Most sprinkler heads have a flow control to adjust how far the water is thrown. Heads set for a specific arc are the most popular, such as three-quarter, 30°, and 60° arc. Heads with adjustable arcs are hard to find and expensive. If you do buy head with an adjustable arc, check specifications to make sure that this feature does not drastically affect the throw rate. This could change your watering strategy.

Sprinkler heads with a square pattern and a low precipitation rate are also available. A square pattern is useful in narrow areas such as side yards and in parking strips. Use a low precipitation ahead where runoff is a problem due to sloping grade or clay soil.

Whenever possible, group sprinkler heads by the requirements of an area. Besides pop up spray heads, impulse sprinklers are useful for watering large areas. However, they are difficult to use efficiently for smaller ones. If wind is a problem, place a pop-up sprinkler with rotary action in the center of a lawn area. It will disperse water evenly in large drops rather than a spray.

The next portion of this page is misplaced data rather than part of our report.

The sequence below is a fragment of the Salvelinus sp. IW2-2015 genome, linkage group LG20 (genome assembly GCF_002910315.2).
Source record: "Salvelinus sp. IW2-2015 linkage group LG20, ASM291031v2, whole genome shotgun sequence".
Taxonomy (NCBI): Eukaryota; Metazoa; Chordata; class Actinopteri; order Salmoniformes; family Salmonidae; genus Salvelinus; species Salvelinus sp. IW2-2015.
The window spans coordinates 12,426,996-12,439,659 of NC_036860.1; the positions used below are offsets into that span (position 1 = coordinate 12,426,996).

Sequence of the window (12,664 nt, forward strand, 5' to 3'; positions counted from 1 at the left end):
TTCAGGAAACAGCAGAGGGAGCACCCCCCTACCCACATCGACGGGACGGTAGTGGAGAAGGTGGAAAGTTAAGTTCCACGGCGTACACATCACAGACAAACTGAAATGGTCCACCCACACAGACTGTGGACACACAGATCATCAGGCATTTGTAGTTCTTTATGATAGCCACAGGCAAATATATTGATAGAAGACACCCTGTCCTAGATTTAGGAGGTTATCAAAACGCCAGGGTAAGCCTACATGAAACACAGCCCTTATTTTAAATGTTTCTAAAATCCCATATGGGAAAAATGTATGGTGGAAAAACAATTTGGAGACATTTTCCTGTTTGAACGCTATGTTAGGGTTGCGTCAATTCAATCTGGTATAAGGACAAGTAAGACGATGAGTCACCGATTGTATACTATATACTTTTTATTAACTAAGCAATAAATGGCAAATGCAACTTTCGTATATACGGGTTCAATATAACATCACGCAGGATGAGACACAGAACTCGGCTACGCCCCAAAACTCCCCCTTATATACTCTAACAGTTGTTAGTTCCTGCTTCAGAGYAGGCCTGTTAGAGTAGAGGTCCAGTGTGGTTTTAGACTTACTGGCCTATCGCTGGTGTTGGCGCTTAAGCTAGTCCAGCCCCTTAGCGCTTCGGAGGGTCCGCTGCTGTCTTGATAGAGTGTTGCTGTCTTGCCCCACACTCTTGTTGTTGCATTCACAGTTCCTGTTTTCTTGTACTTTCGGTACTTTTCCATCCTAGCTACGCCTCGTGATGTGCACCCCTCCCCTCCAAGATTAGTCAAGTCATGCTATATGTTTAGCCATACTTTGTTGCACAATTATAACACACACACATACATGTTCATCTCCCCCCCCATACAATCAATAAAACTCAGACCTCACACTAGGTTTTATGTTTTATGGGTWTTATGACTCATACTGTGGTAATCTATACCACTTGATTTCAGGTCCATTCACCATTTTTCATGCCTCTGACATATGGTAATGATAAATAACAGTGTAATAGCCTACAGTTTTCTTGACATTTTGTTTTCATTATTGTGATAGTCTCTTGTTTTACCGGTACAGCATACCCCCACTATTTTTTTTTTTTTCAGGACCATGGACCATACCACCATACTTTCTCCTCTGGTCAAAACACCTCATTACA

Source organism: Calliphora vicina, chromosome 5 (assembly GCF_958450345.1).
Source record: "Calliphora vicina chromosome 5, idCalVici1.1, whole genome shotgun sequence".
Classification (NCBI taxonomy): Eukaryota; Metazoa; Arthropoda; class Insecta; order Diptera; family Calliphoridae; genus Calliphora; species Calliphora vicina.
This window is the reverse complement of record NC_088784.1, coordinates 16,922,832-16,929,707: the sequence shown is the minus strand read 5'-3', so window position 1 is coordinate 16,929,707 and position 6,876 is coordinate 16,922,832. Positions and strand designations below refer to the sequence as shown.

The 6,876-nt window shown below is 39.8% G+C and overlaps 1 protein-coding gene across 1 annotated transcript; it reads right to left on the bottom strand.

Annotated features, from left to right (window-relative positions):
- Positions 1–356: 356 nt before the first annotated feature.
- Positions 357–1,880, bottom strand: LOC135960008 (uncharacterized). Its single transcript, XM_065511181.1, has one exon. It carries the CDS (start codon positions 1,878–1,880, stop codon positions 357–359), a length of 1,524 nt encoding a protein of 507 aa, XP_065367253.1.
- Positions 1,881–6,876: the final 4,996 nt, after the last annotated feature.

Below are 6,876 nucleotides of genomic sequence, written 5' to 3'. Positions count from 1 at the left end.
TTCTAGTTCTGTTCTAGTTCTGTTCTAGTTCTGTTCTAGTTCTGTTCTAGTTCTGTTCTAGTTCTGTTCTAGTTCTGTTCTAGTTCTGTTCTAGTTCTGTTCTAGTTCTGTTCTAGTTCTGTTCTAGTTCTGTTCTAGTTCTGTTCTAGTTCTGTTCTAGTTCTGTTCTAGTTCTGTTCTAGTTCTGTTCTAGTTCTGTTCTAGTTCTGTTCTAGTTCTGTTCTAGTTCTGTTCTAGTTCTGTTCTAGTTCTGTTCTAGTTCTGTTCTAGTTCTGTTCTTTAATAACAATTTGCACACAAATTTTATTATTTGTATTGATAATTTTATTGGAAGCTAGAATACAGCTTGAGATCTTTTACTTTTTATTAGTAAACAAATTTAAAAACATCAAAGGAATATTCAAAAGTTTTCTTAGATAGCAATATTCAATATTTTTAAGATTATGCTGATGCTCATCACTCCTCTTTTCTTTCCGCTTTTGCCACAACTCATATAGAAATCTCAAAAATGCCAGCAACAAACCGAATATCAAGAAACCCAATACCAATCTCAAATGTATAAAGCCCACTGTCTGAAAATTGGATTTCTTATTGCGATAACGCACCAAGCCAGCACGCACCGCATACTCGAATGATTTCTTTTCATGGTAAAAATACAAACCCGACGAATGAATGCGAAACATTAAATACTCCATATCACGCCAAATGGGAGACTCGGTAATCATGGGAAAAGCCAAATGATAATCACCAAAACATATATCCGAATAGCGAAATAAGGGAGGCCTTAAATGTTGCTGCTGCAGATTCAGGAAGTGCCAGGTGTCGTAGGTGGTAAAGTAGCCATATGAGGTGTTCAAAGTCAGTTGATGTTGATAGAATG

Risers bring the water from the underground pipe to the sprinkler heads. The height of the risers must be carefully adjusted. Several types of risers are available to make this adjustment easier. Cutaway risers have sections of thread in short increments along it’s length. It is easy to cut away small 1/2 inch pieces, one or two at a time, until the proper height is reached. Flexible risers also require proper height adjustment, but if the  sprinkler head is accidentally kicked or hit by a lawn mower, the risers flex rather than break.

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Flow Rate Underground Sprinkler System

June 21st, 2017 ernie Posted in Sprinkler Systems No Comments »

One of the most important aspects of installing a sprinkler system successfully is determining the available flow rate: the rate at which water travels through a pipe, measured in gallons per minute. The easiest way to find the available gallons per minute is by using a special gauge. Many sprinkler suppliers will loan this gauge on request.

Another way to deduce the available gallons per minute is to measure how many seconds it takes an outdoor faucet, turned wide open, just fill a 1 gallon container. Dividing the total number of seconds into 60 gives you the flow rate in gallons per minute.

Flow Rate and Piping

For most sprinkler systems, galvanize steel and copper pipes have gradually given way too light weight PVC pipe and flexible polyethylene pipe.